Let $T(θ) : \Bbb R^2 → \Bbb R^2$ be the transformation that rotates each vector counterclockwise by angle $θ$.

(a) Write the standard matrix for $T(θ)$.

(b) Explain in words or pictures why $T(θ_1+θ_2) = T(θ_1) ◦ T(θ_2)$.

(c) Derive the angle sum formula for cosine and sine by finding the standard matrix for $T(θ_1+θ_2) = T(θ_1) ◦ T(θ_2)$; that is, prove that $\cos(θ_1+θ_2) = \cos(θ_1)\cos(θ_2)−\sin(θ_1) \sin(θ_2)$ and $\sin(θ_1+θ_2) = \sin(θ_1)\cos(θ_2) + \sin(θ_2)\cos(θ_1)$.

For part a - I'm not sure how to find the standard matrix when I don't know the initial values of the matrix before the vectors rotate.

Part b - I know $T(θ_1) ◦ T(θ_2)$ is the Hadamard product of $T(θ_1)$ and $T(θ_2)$, but I was never taught any properties to prove part b.

Part c - this problem completely confuses me.

Any help would be appreciated.

  • $\begingroup$ As it is implicitly clarified in @Ivo ' s answer, You fix $\theta \in \mathbb{R}$ and take $T(\theta)$ the transform that takes a point $(a,b) \in \mathbb{R}^2$ to $T(\theta)(a,b) \in \mathbb{R}^2$ . And the best way to avoid confusion is to put $\theta$ in the index as Ivo did. For information : the matrix representation will be an element of what we call the special orthogonal group in dimension 2 $\endgroup$ – Aymane Fihadi Nov 11 '15 at 0:27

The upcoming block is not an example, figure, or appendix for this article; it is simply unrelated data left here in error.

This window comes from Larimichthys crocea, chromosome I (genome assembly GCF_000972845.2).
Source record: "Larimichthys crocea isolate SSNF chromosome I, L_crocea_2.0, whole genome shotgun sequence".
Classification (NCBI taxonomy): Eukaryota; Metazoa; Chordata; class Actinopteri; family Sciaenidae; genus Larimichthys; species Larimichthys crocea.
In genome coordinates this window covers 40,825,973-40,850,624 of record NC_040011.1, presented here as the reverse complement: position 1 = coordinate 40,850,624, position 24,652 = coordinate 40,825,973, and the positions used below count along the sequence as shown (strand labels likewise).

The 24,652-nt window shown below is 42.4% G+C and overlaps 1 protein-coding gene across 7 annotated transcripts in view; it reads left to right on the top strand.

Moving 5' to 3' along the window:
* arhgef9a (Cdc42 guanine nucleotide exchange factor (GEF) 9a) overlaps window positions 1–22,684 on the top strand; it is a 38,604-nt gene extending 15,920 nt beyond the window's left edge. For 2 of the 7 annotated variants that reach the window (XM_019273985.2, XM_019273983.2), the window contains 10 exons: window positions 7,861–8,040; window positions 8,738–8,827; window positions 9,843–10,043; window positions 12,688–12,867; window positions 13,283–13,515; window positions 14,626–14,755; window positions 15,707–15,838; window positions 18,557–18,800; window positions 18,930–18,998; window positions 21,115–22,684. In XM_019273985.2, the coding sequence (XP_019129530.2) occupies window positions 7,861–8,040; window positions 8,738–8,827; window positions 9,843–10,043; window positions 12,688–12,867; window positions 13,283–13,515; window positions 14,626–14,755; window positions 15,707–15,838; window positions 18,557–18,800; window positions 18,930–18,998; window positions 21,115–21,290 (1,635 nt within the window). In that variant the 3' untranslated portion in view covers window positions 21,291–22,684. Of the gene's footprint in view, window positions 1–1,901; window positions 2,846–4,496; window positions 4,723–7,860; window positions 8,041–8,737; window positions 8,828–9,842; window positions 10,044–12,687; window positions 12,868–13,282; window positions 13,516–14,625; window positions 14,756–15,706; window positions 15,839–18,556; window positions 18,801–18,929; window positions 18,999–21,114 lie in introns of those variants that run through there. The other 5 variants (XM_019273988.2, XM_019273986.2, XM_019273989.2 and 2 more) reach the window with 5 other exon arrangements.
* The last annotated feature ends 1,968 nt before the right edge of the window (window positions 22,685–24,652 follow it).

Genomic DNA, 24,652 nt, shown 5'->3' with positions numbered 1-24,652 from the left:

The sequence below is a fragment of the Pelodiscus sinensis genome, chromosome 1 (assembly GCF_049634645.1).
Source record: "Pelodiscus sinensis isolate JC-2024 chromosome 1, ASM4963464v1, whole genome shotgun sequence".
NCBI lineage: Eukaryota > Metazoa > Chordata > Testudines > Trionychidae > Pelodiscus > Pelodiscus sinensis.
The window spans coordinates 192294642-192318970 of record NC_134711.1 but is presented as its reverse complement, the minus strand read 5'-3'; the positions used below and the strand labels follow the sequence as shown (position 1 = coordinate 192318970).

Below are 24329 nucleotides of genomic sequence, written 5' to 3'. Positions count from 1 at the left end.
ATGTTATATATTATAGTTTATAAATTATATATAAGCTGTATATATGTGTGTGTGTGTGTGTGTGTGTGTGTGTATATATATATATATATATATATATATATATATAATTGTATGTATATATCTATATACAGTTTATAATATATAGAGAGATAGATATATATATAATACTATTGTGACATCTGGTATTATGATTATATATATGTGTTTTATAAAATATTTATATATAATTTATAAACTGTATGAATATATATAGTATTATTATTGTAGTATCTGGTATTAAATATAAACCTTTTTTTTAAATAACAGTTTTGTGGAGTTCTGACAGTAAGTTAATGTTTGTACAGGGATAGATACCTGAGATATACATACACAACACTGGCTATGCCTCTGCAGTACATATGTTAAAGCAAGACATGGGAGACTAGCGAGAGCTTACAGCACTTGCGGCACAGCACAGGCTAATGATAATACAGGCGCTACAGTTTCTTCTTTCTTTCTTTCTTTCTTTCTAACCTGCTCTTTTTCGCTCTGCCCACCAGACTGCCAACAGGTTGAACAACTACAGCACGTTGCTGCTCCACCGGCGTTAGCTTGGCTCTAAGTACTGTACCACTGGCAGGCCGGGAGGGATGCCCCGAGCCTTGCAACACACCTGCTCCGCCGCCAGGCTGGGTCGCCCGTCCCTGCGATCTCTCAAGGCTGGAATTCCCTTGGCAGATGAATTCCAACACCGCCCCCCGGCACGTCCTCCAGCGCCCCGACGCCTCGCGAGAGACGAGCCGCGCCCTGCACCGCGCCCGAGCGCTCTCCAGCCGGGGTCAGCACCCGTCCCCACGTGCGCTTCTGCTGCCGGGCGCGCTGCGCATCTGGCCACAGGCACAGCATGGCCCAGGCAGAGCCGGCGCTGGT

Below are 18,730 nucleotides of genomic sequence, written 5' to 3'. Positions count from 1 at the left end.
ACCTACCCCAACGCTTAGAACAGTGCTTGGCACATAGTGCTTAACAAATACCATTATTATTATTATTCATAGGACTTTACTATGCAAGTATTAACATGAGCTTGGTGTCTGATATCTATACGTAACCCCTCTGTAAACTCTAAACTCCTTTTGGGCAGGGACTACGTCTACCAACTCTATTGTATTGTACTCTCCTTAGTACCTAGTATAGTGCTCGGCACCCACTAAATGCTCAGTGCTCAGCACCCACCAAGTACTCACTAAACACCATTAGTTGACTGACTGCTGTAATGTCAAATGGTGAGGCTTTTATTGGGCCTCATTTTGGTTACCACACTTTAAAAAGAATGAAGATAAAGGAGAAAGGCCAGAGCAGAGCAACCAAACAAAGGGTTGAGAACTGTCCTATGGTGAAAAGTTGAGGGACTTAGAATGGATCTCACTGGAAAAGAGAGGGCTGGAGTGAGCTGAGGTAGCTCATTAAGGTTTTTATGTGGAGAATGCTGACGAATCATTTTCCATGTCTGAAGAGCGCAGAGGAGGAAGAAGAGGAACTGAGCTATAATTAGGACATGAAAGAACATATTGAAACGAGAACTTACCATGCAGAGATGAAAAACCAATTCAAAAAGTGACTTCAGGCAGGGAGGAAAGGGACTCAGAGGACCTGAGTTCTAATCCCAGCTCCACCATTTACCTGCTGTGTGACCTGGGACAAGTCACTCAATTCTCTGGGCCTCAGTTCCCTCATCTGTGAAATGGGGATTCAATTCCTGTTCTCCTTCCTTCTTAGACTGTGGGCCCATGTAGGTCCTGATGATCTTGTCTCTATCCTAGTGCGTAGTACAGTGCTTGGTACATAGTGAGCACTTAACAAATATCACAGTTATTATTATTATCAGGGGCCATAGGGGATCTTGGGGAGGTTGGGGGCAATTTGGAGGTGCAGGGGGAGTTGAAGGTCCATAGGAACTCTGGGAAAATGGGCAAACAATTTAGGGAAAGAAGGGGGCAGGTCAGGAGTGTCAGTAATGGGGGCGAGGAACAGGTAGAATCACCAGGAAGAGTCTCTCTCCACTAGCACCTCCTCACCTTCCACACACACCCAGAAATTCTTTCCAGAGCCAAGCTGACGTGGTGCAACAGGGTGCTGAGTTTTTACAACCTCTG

I'll say what you have to do.

a) Can you compute $T_\theta(1,0)$ and $T_\theta(0,1)$? You'll have to put their coordinates in the columns of the matrix. Make a drawing and see. For example, convince yourself that $T_\theta(1,0) = (\cos \theta, \sin \theta)$.

b) There's nothing to do with Hadamard product, it'll be ordinary matrix multiplication (maps composition). If you rotate by $\theta_1$, and then rotate by $\theta_2$, how much you rotated in the end?

c) Once you have $T_{\theta_1+\theta_2} = T_{\theta_1}\circ T_{\theta_2}$, compute the matrices of both sides and compare each entry. You'll get the formulas simple as that.


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